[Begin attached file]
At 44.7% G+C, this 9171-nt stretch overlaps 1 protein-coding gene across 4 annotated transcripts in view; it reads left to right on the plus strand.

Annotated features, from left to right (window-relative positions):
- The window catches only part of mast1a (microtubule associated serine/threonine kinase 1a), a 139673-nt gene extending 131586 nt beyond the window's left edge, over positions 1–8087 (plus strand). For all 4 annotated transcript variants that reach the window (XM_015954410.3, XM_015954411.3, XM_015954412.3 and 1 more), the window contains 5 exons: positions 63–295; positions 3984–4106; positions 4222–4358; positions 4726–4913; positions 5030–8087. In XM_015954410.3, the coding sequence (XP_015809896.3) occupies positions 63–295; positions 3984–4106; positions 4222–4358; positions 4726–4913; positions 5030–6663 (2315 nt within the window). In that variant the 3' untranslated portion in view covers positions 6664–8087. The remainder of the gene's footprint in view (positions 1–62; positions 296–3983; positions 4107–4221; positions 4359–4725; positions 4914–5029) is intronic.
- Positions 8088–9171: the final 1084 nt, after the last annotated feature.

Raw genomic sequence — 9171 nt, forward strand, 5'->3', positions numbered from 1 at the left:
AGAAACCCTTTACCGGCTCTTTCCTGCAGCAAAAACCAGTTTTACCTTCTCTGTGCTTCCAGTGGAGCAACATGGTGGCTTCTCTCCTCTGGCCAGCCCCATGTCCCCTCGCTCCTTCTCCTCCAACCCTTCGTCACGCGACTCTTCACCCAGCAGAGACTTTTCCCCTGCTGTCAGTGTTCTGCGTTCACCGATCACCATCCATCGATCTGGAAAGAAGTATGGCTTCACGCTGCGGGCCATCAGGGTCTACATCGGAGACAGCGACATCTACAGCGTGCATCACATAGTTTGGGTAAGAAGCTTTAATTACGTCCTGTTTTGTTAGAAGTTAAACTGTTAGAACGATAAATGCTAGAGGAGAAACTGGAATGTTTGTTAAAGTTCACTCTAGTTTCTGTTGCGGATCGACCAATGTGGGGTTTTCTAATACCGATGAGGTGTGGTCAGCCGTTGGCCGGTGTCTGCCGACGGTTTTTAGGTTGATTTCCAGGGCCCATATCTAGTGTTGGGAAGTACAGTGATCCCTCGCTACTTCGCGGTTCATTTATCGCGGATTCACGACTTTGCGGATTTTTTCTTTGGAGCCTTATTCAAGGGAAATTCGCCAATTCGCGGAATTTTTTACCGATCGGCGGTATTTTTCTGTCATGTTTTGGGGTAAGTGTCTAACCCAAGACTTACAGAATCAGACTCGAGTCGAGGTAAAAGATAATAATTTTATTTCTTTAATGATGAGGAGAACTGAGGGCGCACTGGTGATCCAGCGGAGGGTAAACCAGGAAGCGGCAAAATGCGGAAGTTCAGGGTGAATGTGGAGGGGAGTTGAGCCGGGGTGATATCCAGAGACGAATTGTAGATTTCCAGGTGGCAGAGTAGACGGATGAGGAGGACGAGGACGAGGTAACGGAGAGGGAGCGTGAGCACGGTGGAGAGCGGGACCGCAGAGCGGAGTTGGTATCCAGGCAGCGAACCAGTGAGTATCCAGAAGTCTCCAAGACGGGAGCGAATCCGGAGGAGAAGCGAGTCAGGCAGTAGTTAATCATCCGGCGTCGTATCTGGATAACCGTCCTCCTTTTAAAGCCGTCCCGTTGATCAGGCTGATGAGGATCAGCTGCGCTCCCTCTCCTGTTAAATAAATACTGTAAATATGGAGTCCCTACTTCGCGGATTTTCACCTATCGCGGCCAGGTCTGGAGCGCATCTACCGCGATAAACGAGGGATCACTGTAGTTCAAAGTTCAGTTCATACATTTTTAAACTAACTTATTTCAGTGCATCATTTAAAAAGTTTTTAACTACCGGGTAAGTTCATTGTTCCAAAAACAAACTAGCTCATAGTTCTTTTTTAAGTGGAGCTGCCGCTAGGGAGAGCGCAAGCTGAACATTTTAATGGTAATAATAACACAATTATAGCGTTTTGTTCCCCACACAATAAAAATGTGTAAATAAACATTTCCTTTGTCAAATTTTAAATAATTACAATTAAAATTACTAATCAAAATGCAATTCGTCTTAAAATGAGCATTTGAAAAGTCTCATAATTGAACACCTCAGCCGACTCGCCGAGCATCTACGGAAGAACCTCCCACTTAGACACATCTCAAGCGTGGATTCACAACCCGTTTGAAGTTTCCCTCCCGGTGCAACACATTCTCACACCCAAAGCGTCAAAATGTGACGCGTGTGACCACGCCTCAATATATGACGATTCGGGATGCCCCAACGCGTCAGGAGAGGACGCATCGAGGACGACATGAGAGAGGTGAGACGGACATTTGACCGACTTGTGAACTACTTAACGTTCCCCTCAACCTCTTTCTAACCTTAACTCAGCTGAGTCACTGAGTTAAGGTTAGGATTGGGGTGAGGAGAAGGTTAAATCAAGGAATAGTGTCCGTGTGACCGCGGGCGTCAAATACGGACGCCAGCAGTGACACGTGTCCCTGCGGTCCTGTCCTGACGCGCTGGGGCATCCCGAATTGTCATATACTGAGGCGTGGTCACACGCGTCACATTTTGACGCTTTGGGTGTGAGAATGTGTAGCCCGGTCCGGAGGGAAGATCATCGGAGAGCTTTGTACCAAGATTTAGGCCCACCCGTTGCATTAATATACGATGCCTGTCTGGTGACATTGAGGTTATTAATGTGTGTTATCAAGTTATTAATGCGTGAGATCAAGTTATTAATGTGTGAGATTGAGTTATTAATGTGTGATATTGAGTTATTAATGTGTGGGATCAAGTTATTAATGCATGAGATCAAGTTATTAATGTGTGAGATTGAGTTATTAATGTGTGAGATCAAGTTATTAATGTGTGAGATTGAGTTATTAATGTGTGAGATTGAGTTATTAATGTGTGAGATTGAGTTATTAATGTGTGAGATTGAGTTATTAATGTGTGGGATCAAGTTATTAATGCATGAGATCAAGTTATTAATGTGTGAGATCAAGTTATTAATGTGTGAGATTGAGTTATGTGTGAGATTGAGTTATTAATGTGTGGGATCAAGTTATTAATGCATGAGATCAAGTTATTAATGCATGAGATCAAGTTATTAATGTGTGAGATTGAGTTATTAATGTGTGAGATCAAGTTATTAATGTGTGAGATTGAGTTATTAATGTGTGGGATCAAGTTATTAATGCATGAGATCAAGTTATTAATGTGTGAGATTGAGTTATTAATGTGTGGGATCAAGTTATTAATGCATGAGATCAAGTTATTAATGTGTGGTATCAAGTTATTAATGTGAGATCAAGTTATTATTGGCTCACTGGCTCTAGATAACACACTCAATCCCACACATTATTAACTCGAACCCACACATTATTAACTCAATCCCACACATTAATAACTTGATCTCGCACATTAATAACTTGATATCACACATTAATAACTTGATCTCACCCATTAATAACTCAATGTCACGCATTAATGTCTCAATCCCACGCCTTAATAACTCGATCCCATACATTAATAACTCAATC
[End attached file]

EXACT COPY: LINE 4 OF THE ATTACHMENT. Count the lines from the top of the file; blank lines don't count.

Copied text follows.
- Positions 8088–9171: the final 1084 nt, after the last annotated feature.